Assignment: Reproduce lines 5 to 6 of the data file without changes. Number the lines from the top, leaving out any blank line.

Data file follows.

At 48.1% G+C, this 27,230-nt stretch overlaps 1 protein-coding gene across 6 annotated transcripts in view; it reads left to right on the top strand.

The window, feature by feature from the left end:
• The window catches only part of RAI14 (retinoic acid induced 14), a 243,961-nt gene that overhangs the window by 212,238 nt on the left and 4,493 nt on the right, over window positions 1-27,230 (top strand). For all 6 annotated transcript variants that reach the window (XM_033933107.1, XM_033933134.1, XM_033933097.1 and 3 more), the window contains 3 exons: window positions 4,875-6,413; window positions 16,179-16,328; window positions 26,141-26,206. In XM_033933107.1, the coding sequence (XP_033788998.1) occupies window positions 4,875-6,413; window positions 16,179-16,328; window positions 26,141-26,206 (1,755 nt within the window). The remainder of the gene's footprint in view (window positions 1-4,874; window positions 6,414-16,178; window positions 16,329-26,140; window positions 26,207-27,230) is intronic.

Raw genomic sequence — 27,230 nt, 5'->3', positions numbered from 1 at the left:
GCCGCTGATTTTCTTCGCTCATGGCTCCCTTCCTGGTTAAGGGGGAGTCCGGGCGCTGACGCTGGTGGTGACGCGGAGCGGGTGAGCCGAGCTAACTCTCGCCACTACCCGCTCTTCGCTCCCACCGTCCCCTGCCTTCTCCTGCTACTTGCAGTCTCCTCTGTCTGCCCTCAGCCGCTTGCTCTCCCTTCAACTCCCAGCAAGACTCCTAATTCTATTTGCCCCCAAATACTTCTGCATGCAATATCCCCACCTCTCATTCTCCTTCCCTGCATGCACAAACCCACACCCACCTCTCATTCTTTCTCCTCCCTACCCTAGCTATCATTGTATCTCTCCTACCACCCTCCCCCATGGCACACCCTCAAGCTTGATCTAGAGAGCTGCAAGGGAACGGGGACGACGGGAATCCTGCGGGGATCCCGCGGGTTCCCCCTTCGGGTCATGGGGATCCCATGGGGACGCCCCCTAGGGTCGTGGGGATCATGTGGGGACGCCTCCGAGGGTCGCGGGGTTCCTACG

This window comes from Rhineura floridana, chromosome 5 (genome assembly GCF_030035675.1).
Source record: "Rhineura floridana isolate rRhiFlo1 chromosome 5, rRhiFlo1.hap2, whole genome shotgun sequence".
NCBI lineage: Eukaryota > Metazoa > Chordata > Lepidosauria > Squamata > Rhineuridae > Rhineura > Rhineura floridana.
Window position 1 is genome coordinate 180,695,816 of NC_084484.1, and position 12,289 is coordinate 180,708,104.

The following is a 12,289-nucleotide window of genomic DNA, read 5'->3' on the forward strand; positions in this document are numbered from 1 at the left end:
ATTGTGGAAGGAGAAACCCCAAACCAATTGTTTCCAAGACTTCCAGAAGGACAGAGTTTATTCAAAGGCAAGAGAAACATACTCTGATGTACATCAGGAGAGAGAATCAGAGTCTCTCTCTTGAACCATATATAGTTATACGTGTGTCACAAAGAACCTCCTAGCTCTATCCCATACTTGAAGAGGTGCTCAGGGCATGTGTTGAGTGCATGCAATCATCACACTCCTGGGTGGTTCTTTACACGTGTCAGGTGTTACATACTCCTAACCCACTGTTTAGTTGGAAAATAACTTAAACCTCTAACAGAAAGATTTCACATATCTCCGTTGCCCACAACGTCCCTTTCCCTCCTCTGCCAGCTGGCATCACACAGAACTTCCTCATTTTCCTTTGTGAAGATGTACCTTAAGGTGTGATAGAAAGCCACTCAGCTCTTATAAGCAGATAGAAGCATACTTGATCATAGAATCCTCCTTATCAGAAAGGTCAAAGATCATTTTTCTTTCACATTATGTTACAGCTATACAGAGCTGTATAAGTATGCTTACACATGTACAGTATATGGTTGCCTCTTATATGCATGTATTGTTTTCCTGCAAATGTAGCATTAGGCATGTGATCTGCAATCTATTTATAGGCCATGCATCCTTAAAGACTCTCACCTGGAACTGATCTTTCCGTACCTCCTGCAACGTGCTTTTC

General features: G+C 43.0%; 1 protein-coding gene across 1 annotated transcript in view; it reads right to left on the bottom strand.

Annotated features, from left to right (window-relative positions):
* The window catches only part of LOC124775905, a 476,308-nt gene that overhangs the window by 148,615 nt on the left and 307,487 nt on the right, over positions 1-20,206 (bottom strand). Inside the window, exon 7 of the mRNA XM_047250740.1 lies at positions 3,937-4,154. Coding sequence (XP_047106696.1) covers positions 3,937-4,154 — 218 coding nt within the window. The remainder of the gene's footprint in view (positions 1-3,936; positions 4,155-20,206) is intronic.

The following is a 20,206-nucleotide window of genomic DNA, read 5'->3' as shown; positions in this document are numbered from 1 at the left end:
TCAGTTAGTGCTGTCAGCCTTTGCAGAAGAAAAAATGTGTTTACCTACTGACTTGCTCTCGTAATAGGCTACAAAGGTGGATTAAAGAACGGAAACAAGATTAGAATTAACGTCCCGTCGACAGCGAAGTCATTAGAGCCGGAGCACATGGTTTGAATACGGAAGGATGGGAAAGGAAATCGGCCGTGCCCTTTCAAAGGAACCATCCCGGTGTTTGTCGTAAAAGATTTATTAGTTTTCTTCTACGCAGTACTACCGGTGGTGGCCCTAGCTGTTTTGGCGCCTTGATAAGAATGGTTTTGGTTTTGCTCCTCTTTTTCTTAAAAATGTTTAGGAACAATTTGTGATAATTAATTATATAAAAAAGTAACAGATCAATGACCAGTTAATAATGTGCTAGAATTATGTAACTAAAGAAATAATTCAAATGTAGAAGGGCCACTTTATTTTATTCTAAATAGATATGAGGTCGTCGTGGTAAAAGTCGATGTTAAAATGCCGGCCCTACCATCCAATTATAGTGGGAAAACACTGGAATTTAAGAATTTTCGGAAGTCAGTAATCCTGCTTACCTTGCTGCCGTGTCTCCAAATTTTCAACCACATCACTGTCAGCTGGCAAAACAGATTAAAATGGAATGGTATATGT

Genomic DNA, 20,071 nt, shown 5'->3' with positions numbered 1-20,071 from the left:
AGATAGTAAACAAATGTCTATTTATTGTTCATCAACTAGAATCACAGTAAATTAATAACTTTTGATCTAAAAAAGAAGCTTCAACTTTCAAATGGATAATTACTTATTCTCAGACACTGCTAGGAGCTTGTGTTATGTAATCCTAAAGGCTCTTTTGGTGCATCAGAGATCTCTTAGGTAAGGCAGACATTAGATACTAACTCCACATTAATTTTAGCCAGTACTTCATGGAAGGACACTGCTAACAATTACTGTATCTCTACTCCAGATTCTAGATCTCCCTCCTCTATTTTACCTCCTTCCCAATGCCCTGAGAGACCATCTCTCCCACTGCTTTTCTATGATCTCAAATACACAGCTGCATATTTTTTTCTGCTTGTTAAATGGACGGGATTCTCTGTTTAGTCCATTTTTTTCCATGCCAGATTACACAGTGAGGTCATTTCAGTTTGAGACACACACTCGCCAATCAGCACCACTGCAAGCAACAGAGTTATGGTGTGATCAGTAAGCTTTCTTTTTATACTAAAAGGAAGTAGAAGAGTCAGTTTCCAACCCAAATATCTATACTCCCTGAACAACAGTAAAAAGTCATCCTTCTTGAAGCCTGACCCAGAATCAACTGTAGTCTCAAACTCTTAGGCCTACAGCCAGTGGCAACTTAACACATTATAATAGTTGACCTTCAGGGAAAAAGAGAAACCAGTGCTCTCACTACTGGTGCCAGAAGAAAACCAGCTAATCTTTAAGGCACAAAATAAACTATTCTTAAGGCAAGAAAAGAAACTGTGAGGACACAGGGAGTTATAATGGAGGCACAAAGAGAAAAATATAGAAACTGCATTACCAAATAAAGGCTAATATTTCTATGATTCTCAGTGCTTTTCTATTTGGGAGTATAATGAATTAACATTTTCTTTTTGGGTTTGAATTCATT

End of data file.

GCCGCTGATTTTCTTCGCTCATGGCTCCCTTCCTGGTTAAGGGGGAGTCCGGGCGCTGACGCTGGTGGTGACGCGGAGCGGGTGAGCCGAGCTAACTCTCGCCACTACCCGCTCTTCGCTCCCACCGTCCCCTGCCTTCTCCTGCTACTTGCAGTCTCCTCTGTCTGCCCTCAGCCGCTTGCTCTCCCTTCAACTCCCAGCAAGACTCCTAATTCTATTTGCCCCCAAATACTTCTGCATGCAATATCCCCACCTCTCATTCTCCTTCCCTGCATGCACAAACCCACACCCACCTCTCATTCTTTCTCCTCCCTACCCTAGCTATCATTGTATCTCTCCTACCACCCTCCCCCATGGCACACCCTCAAGCTTGATCTAGAGAGCTGCAAGGGAACGGGGACGACGGGAATCCTGCGGGGATCCCGCGGGTTCCCCCTTCGGGTCATGGGGATCCCATGGGGACGCCCCCTAGGGTCGTGGGGATCATGTGGGGACGCCTCCGAGGGTCGCGGGGTTCCTACG

This window comes from Rhineura floridana, chromosome 5 (genome assembly GCF_030035675.1).